Yvonne Popplewell is one of the most prominent women in make-up in Trinidad and Tobago. She has been doing make up for fifty plus years and her reputation precedes her as the queen of face art. I can personally attest to the magical powers she possesses with make-up brush in hand.
Vocation aside, she is a woman who understands what things are important and hers is the model of a life well lived. She has lived long, worked hard, loved everyone, mastered her craft and shared her expertise freely.
In this interview she does some more sharing. These are her thoughts on make-up, marriage, mothers and motherhood.
EP: Where were you born in Trinidad?
YP: Woodbrook. Born and grew up in Woodbrook. Holly-Woodbrook and that’s why I’m a star, they forgot to put “Holly” in front of the original name. Laughs
EP: When did you start doing make-up?
YP: I have to give Mahmoud Pharouk Aladdin all the credit. When I went to convent, the British Council sponsored “Extra Art Tuition”, which I would describe as a scholarship for children who were gifted in art. I and an older sister were both selected in the secondary school students from St. Joseph’s Convent. You had from Q.R.C. Peter Minshall, from Fatima Wayne Berkeley, you had Pat Bishop, you had Jean Inniss from Bishop’s, you had Claudette Charles, Jeanette Pollard. We were all in this art group and every Wednesday we went to do art. We learnt pottery, we learnt tie dye, we learnt batik, we learnt oil, we learnt every medium there was in art. One day there was no class but the teachers turned up and just five of us turned up. Mr Aladdin said what we’ll do today… I want us to experiment with stage make-up. I wanted to go back home, so I said “Mr. Aladdin, I don’t know how to do make-up.” He said “YYYvvvooonneee, and you could paint a face?” I said “Yes Mr. Aladdin”. He then takes up something looking like brown shoe polish and says; “This is the foundation, you put this on your face and then the face becomes the canvas, and then you paint. You do your highlight and contour and you create the character. The actor will show you the character he’s portraying, and you will look at the character and you will paint that character on their face after you put on the foundation.” And that to my mind, taught me everything I had to know about make up for the rest of my life. I never went to make up class in my life! Because he just told me, put on the foundation and then you draw the character on top of the face. So consequently, I change people’s characters very often. Laughs heartily. Not of their desiring of course. That day I think it was a turn around for me.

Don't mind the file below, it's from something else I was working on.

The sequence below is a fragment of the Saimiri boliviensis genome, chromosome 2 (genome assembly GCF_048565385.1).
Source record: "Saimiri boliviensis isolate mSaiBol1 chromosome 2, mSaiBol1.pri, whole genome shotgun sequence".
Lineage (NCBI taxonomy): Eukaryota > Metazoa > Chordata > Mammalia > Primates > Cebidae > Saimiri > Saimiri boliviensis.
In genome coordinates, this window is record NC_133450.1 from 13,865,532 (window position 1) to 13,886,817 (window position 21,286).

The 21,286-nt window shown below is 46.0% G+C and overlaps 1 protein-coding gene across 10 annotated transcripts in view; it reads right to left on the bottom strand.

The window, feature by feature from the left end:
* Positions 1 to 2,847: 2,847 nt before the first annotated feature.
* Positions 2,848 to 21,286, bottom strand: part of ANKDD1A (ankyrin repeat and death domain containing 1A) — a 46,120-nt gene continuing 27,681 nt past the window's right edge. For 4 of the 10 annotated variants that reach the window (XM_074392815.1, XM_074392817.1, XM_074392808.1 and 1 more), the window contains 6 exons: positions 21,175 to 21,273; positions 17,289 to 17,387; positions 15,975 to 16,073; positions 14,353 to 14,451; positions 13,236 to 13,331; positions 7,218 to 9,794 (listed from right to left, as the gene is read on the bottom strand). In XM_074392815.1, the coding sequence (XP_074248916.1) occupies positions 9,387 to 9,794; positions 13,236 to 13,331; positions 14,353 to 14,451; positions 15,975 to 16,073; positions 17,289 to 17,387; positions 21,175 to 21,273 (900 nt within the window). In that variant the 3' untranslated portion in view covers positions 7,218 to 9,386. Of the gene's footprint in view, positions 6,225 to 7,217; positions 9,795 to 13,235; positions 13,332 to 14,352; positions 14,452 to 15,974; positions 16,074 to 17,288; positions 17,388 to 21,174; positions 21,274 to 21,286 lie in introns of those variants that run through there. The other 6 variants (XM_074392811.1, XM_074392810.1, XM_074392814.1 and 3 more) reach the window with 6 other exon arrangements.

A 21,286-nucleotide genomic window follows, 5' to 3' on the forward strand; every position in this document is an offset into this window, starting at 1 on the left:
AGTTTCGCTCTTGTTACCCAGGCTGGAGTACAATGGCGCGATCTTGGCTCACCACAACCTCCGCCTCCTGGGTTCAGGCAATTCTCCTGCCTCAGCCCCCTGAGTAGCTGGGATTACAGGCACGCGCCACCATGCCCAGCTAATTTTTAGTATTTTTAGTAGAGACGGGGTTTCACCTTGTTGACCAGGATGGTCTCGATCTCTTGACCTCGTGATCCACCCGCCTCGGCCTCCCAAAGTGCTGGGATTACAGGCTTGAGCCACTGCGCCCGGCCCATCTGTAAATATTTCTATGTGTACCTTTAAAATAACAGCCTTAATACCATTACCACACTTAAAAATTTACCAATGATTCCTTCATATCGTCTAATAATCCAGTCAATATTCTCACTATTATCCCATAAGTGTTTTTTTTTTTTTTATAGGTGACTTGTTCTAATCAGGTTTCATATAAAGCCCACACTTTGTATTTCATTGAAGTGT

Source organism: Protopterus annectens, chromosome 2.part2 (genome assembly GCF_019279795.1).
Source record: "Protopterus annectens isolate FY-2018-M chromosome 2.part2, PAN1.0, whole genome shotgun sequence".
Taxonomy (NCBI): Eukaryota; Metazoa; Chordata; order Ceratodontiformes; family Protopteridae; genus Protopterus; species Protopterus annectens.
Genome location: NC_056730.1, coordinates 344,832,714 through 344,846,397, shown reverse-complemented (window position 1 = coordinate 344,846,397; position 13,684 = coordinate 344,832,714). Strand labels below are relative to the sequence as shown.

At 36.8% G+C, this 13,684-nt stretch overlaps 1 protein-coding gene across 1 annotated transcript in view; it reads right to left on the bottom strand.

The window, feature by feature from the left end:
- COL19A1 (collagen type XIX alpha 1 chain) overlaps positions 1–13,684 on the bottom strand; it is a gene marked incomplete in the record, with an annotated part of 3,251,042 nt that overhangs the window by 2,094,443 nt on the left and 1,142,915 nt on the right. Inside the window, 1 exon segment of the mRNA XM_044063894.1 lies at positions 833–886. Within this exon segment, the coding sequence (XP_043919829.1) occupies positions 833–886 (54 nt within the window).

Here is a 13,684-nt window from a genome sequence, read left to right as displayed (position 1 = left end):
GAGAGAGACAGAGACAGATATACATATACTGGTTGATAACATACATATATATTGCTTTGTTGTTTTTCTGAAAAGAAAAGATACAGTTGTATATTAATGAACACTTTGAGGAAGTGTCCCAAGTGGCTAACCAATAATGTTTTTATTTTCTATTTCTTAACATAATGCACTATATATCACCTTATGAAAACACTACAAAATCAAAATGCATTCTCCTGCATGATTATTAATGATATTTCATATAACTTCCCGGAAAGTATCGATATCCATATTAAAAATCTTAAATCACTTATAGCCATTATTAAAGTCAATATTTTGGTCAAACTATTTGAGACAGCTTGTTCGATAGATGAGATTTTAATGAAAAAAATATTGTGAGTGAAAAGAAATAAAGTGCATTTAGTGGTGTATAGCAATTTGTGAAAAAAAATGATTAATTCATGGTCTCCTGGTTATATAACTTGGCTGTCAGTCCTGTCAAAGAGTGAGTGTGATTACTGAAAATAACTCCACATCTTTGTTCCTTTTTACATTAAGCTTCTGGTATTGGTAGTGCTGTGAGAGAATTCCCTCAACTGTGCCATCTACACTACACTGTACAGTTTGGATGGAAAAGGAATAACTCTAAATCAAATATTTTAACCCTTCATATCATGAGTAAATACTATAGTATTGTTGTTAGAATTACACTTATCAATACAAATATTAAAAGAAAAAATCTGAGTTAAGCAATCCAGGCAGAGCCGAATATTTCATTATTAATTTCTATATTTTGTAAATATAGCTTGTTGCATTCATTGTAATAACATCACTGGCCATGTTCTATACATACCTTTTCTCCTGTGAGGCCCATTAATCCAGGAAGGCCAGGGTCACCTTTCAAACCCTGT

EP: So it really started with art, and then it segued into make-up…
YP: Yes. The communication with another human being when you’re doing art, is the most beautiful thing in the world. You’re doing somebody’s face, and you’re seeing the face changing and you’re having a conversation. When you’re drawing a painting you might feel the serenity of just you and the scenery but the ability to be painting somebody’s face and they’re talking about their problems and their joys and their everything, it is the most beautiful thing in the world. People, people, people, people, people, people, people, people, people. You meet the worst and the best in this world. And everybody you meet you learn from… that’s what the world is all about, people.